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Rheumatoid Arthritis Drug Side Effects: Tuberculosis? Death?

There are new concerns tonight about dangerous side effects associated with some drugs for rheumatoid arthritis. A Food and Drug Administration advisory panel has been considering the problem, and CBS News medical correspondent Elizabeth Kaledin has our report.

Ever since the rheumatoid arthritis drug Remicade hit the market, it came with a powerful warning: "Serious infections requiring hospitalization may occur . . ."

But now an FDA advisory panel is trying to decide if that caveat is strong enough in the wake of a growing list of problems associated with Remicade and its cousin, Enbrel.

Rheumatoid arthritis is an immune system malfunction in which cells that normally fight infection turn on the body--often attacking and destroying joints. Enbrel and Remicade work by protecting the joints from the body's own immune system.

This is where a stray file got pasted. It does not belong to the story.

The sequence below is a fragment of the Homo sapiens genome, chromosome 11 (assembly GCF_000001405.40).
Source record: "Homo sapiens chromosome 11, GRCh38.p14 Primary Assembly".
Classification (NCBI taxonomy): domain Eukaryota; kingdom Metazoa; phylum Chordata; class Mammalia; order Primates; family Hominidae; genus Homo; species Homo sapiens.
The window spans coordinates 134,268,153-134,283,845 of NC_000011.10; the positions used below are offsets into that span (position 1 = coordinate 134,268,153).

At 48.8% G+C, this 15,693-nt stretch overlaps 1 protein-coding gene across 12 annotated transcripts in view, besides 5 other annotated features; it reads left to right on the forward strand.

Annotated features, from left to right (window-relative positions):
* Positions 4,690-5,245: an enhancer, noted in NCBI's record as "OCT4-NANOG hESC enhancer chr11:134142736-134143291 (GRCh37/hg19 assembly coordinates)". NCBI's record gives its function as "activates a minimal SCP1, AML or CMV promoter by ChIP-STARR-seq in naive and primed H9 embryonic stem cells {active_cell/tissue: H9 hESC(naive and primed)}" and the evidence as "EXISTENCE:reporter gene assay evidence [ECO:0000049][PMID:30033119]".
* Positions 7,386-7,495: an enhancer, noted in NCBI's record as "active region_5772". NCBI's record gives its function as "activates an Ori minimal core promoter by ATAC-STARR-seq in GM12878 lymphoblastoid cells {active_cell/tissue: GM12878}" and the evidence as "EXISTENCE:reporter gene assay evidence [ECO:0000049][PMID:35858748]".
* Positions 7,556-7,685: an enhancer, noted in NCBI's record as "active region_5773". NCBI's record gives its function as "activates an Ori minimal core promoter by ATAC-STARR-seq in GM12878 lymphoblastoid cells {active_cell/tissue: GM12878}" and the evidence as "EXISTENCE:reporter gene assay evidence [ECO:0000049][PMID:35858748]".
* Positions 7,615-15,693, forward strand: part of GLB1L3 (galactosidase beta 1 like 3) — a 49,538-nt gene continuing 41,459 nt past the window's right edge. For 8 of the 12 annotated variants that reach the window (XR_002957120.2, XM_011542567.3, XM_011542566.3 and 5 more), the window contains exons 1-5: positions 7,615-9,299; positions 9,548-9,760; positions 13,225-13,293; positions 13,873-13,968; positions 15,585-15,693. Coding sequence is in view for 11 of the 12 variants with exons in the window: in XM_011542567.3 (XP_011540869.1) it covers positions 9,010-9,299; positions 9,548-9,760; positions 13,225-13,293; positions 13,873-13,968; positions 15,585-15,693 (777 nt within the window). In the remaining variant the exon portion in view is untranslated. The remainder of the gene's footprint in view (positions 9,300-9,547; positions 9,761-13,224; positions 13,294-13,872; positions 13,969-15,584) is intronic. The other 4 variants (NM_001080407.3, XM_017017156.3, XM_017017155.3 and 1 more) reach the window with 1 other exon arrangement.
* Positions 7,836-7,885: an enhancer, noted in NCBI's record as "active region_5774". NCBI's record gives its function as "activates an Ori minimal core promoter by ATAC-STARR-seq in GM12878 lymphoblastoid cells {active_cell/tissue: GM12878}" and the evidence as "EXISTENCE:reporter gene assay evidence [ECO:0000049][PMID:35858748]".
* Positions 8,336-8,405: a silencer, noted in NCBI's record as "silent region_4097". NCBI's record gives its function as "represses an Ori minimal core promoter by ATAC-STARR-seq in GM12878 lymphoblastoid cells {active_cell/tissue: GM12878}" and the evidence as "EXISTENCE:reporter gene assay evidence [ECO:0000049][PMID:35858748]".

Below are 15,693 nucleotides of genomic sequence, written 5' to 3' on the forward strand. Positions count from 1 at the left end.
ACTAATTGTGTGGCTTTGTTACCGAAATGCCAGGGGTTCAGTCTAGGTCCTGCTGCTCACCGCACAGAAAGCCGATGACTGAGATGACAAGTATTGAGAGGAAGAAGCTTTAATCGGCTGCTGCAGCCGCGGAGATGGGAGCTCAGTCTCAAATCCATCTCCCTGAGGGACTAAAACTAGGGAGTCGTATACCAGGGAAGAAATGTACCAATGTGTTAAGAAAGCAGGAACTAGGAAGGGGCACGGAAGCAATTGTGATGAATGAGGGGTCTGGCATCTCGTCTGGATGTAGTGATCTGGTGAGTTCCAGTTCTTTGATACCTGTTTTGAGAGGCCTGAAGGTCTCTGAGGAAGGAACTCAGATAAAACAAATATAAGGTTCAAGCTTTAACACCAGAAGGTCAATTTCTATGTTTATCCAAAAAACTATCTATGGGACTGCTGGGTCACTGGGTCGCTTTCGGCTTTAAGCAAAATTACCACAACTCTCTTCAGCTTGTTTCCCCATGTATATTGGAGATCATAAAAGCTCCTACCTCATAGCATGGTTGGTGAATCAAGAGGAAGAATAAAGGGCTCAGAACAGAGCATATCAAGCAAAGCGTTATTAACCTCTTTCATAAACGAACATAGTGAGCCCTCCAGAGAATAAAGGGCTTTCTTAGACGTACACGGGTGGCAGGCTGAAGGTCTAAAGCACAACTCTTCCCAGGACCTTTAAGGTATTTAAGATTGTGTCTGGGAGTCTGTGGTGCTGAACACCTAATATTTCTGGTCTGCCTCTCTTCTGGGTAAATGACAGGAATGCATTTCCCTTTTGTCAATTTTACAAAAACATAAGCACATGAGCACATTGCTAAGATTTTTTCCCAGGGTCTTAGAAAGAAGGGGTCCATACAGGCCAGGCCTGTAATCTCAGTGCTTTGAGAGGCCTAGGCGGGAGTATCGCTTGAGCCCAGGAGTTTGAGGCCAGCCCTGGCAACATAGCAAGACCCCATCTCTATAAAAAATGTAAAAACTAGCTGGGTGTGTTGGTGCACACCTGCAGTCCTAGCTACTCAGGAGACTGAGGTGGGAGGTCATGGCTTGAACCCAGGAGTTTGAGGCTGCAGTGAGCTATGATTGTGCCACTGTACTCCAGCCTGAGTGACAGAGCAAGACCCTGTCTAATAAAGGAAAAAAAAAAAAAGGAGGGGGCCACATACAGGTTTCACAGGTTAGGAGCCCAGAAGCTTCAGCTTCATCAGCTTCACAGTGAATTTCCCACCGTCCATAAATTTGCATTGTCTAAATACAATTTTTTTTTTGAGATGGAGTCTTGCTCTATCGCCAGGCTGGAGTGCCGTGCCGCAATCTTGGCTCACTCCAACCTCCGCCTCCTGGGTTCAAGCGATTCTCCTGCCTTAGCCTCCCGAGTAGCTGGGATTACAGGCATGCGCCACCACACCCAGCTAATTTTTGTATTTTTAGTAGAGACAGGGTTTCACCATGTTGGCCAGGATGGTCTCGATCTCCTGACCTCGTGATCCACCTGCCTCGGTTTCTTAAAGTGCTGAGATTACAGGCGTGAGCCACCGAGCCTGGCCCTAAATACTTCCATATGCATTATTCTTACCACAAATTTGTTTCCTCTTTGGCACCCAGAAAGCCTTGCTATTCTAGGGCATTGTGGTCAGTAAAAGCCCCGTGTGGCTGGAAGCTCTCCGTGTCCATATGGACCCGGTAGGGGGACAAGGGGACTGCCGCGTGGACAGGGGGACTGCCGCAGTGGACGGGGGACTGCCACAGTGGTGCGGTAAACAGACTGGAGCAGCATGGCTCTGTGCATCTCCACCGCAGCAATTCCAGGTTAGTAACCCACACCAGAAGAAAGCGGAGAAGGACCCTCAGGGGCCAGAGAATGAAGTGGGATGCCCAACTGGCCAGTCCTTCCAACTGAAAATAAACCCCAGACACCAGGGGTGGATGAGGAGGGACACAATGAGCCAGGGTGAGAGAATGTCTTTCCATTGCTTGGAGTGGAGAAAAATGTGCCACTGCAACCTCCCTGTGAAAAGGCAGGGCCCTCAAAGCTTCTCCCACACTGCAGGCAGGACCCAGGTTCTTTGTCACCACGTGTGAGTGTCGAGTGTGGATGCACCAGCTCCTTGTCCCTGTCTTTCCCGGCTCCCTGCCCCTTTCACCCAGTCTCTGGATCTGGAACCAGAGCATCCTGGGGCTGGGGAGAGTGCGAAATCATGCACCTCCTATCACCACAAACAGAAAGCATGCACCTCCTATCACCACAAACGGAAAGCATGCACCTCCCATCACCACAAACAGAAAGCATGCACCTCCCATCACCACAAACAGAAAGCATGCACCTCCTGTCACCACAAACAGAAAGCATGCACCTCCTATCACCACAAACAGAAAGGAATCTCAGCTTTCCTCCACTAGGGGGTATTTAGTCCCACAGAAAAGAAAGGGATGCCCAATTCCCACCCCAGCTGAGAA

Dr. Steven Abramson is on the FDA panel.

"These are immunosuppressant agents so you can get infections you might not otherwise have," says Abramson, who practices at the New York University Hospital for Joint Diseases.

In fact, reports obtained by CBS News show that dozens of people on these drugs have needed emergency hospital care. And more troubling, there have been 22 reported deaths of people taking Enbrel and 48 deaths of people taking Remicade.

The people who died were all taking other medications and had other illnesses, and the drug company says problems are well within normal range.

Leslie Garrison of Immunex says, "We've been very impressed with rare events happening but always at or below the rate in the general population."

It's a paradox for the FDA, which is also faced with glowing success stories from people like Heidi McIntyre, who says Enbrel has been nothing short of miraculous for her.

"I would say in 25 years there has not been a single drug that has touched my arthritis in a positive way except this one," says McIntyre. "It's given me a big part of my life back."

Warning labels have already been changed five times, so the question of what to do with these drugs that have hurt some and helped many will be a difficult one for the FDA, which ended its meeting today taking no action.
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